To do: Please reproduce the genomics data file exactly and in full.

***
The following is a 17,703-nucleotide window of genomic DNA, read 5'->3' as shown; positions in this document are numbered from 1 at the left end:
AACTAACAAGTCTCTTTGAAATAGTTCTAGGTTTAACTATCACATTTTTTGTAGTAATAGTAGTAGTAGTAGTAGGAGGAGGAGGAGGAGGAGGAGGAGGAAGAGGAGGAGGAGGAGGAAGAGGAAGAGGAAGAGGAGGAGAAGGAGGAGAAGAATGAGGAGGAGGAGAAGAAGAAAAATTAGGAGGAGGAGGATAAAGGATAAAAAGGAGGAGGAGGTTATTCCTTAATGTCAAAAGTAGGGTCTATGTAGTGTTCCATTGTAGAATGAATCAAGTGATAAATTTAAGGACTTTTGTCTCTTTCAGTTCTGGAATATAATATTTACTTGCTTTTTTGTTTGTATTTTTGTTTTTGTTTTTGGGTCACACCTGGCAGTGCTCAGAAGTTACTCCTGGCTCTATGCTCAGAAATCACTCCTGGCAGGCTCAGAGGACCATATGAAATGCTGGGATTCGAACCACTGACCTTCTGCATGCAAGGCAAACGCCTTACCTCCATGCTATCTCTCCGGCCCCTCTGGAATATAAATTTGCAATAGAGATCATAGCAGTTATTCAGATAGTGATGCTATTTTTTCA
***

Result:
The following is a 17,703-nucleotide window of genomic DNA, read 5'->3' as shown; positions in this document are numbered from 1 at the left end:
AACTAACAAGTCTCTTTGAAATAGTTCTAGGTTTAACTATCACATTTTTTGTAGTAATAGTAGTAGTAGTAGTAGGAGGAGGAGGAGGAGGAGGAGGAGGAAGAGGAGGAGGAGGAGGAAGAGGAAGAGGAAGAGGAGGAGAAGGAGGAGAAGAATGAGGAGGAGGAGAAGAAGAAAAATTAGGAGGAGGAGGATAAAGGATAAAAAGGAGGAGGAGGTTATTCCTTAATGTCAAAAGTAGGGTCTATGTAGTGTTCCATTGTAGAATGAATCAAGTGATAAATTTAAGGACTTTTGTCTCTTTCAGTTCTGGAATATAATATTTACTTGCTTTTTTGTTTGTATTTTTGTTTTTGTTTTTGGGTCACACCTGGCAGTGCTCAGAAGTTACTCCTGGCTCTATGCTCAGAAATCACTCCTGGCAGGCTCAGAGGACCATATGAAATGCTGGGATTCGAACCACTGACCTTCTGCATGCAAGGCAAACGCCTTACCTCCATGCTATCTCTCCGGCCCCTCTGGAATATAAATTTGCAATAGAGATCATAGCAGTTATTCAGATAGTGATGCTATTTTTTCA